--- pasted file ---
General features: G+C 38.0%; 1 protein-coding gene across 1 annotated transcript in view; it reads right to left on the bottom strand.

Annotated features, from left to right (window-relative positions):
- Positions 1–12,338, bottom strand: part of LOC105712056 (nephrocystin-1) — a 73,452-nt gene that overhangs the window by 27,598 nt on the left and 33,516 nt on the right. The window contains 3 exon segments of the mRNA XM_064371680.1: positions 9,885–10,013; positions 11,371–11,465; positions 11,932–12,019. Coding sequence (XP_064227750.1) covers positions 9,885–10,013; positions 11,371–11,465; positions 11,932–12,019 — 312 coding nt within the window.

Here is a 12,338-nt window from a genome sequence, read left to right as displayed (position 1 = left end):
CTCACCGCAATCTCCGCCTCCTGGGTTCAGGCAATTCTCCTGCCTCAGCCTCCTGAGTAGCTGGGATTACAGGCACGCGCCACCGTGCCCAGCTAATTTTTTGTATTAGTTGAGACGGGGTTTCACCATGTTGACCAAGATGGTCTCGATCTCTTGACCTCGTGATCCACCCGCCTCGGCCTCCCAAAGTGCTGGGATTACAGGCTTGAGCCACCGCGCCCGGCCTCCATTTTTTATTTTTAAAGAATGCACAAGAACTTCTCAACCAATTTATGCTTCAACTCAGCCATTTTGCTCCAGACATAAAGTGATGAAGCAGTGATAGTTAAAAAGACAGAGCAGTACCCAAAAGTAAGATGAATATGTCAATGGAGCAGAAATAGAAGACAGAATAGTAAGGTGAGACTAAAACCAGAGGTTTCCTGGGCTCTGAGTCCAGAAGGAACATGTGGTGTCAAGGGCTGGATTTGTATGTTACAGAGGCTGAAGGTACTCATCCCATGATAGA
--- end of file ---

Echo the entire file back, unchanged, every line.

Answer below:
General features: G+C 38.0%; 1 protein-coding gene across 1 annotated transcript in view; it reads right to left on the bottom strand.

Annotated features, from left to right (window-relative positions):
- Positions 1–12,338, bottom strand: part of LOC105712056 (nephrocystin-1) — a 73,452-nt gene that overhangs the window by 27,598 nt on the left and 33,516 nt on the right. The window contains 3 exon segments of the mRNA XM_064371680.1: positions 9,885–10,013; positions 11,371–11,465; positions 11,932–12,019. Coding sequence (XP_064227750.1) covers positions 9,885–10,013; positions 11,371–11,465; positions 11,932–12,019 — 312 coding nt within the window.

Here is a 12,338-nt window from a genome sequence, read left to right as displayed (position 1 = left end):
CTCACCGCAATCTCCGCCTCCTGGGTTCAGGCAATTCTCCTGCCTCAGCCTCCTGAGTAGCTGGGATTACAGGCACGCGCCACCGTGCCCAGCTAATTTTTTGTATTAGTTGAGACGGGGTTTCACCATGTTGACCAAGATGGTCTCGATCTCTTGACCTCGTGATCCACCCGCCTCGGCCTCCCAAAGTGCTGGGATTACAGGCTTGAGCCACCGCGCCCGGCCTCCATTTTTTATTTTTAAAGAATGCACAAGAACTTCTCAACCAATTTATGCTTCAACTCAGCCATTTTGCTCCAGACATAAAGTGATGAAGCAGTGATAGTTAAAAAGACAGAGCAGTACCCAAAAGTAAGATGAATATGTCAATGGAGCAGAAATAGAAGACAGAATAGTAAGGTGAGACTAAAACCAGAGGTTTCCTGGGCTCTGAGTCCAGAAGGAACATGTGGTGTCAAGGGCTGGATTTGTATGTTACAGAGGCTGAAGGTACTCATCCCATGATAGA